Hitting behind a tree isn’t usually thought of as a winning strategy. But it sure worked out for Chris Kirk Sunday at the Honda Classic.
Kirk tied Eric Cole at 14-under after 72 holes at the Honda Classic played at the PGA National Champions Course in Palm Beach.
That necessitated a playoff on the 547 yard par 5 18th hole, which Kirk immediately appeared to foul up by pushing his drive 295 yards into the right rough. The ball stopped a few feet directly behind one of the course’s numerous palm trees, leaving Kirk no option other than to pitch a recovery shot back down the fairway.
Cole, a mid-30s Tour rookie seeking his long-awaited breakthrough victory, responded by blistering his own drive 300 yards into the dead center of the fairway. Not a tree in sight there. He was about 250 yards out and in virtually the same position from which he had played in regulation just a short time before.
Thanks to the tree, Kirk was in decidedly worse shape than during regulation, when he too had driven into the fairway. Except that time Kirk mis-hit his approach to the peninsular green, the ball caroming off the rock facing of the green area and shooting back into the lake on the right.
From there Chris Kirk had managed a dandy bogey that cost him his one-stroke lead. When Cole parred, the playoff was set.
Given playoff advantage by that tree, Cole tried to make full use of it. He laced his approach…too good, as it turned out. Cole’s ball flew into a back bunker leaving a long, difficult recovery to a downhill green rolling toward the water.
Laying two nearly 110 yards out but safe from any tree or other obstacle, Kirk saw his own chance at a momentum shift. As befitting a 10-year veteran, he didn’t miss. His 60-degree wedge landed a foot from the pin and bit big-time, leaving a tap-in birdie.
That meant Cole had to get up and down from the challenging bunker layout, something he nearly did when he blasted out to 10 feet. His putt licked the cup before spinning heartlessly out.
Chris Kirk tapped in for the win.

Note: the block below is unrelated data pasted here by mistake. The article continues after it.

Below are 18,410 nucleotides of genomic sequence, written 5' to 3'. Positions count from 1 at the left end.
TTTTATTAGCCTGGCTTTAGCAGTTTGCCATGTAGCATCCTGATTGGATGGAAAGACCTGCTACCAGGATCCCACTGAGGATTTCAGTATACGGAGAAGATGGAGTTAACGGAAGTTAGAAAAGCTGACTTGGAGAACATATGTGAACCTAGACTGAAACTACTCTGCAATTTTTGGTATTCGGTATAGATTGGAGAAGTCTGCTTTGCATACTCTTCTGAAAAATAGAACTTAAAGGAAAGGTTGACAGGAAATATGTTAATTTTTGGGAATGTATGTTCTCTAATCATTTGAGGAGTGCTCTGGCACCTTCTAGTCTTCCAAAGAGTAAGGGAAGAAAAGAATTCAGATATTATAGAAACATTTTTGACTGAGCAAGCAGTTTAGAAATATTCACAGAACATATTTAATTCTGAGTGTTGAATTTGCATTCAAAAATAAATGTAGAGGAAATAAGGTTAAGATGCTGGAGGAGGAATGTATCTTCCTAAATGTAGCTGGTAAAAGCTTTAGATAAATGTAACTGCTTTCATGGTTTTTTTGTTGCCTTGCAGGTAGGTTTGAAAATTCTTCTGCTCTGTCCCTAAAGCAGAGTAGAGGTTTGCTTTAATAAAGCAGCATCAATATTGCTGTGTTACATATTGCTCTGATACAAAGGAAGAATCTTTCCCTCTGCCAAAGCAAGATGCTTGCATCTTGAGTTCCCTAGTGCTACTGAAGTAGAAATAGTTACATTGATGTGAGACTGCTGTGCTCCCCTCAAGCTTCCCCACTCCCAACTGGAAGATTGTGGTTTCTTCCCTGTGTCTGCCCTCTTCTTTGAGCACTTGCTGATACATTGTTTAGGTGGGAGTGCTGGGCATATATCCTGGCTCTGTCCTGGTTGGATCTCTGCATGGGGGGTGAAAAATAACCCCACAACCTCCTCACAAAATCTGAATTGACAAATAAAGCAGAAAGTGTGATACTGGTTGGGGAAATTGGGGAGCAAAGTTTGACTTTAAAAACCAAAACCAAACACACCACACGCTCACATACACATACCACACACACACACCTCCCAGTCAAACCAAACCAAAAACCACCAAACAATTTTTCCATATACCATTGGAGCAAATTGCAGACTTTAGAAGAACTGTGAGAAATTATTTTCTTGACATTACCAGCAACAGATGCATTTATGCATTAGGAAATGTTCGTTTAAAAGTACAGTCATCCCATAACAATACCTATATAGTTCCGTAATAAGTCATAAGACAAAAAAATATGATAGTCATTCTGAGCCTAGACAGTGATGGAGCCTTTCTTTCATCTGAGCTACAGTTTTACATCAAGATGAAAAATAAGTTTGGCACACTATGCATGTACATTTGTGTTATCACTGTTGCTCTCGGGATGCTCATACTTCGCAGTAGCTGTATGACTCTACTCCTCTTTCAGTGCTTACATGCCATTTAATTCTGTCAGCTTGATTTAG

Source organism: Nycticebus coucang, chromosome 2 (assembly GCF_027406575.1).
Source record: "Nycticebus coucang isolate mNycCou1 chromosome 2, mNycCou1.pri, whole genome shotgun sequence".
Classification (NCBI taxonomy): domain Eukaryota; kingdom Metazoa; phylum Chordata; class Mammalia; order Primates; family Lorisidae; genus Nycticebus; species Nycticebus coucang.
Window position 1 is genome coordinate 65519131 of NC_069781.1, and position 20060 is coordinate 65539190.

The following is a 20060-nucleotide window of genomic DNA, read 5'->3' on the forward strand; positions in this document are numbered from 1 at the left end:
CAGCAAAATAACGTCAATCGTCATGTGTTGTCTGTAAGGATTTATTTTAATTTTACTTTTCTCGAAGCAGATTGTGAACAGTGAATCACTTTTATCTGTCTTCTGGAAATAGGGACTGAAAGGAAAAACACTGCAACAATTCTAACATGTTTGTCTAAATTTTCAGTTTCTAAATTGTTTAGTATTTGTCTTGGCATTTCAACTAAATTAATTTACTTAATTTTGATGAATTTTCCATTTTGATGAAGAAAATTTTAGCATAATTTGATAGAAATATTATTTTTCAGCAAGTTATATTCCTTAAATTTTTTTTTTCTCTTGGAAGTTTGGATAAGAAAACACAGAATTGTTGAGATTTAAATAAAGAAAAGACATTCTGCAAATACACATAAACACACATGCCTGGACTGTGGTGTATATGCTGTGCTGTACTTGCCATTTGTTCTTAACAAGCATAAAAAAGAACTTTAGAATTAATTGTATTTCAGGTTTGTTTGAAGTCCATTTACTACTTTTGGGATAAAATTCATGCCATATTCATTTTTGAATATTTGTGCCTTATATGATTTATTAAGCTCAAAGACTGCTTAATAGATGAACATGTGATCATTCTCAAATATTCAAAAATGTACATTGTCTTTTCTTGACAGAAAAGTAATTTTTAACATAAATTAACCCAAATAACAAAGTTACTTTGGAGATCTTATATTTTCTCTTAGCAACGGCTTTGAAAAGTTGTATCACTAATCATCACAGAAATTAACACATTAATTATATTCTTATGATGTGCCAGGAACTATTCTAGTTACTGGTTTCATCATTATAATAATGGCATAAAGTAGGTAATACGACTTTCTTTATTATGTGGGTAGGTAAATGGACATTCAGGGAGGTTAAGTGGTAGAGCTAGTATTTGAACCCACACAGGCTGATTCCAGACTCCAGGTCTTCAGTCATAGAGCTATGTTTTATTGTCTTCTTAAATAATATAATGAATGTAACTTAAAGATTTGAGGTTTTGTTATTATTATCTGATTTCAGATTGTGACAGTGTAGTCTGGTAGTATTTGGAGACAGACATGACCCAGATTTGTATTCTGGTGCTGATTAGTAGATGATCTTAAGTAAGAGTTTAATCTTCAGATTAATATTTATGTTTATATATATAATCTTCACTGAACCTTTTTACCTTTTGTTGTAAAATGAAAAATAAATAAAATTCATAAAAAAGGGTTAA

By taking away from Kirk any option that involved playing the 18th hole aggressively, that palm tree in the right rough had ironically presented him with the victory. It was his third on Tour but his first since 2015.
If ever a tournament deserved to end in a tie, this one was it. Chris Kirk and Eric Cole each displayed countervailing strengths and weaknesses during the 72 holes, but they added up to exactly what the scoreboard showed…a deadlock.
Chris Kirk was decidedly better at the approach game that is considered critical at the Champions course, running up 6.313 Strokes Gained in that compartment for the week. That was eighth best in the field. Cole gained 4.285 strokes via his approaches, 16th best but two fewer than Kirk.
Kirk also gained a full stroke on Cole around the greens.
But Cole offset those shortcomings with sensational putting, gaining 8.422 strokes there. That was second best in the field; Kirk, for the record, was ninth. Cole was also better off the tee.
And when they added up the various Strokes Gained columns, Kirk and Cole tied for first place there, too, both at +14.85. Dead even on the scoreboard and in the stats.
The whole difference turned out to be that tree on 18. By forcing Kirk to downshift from go-for-it mode, that tree actually became a winning obstacle.
More proof that golf is a funny game.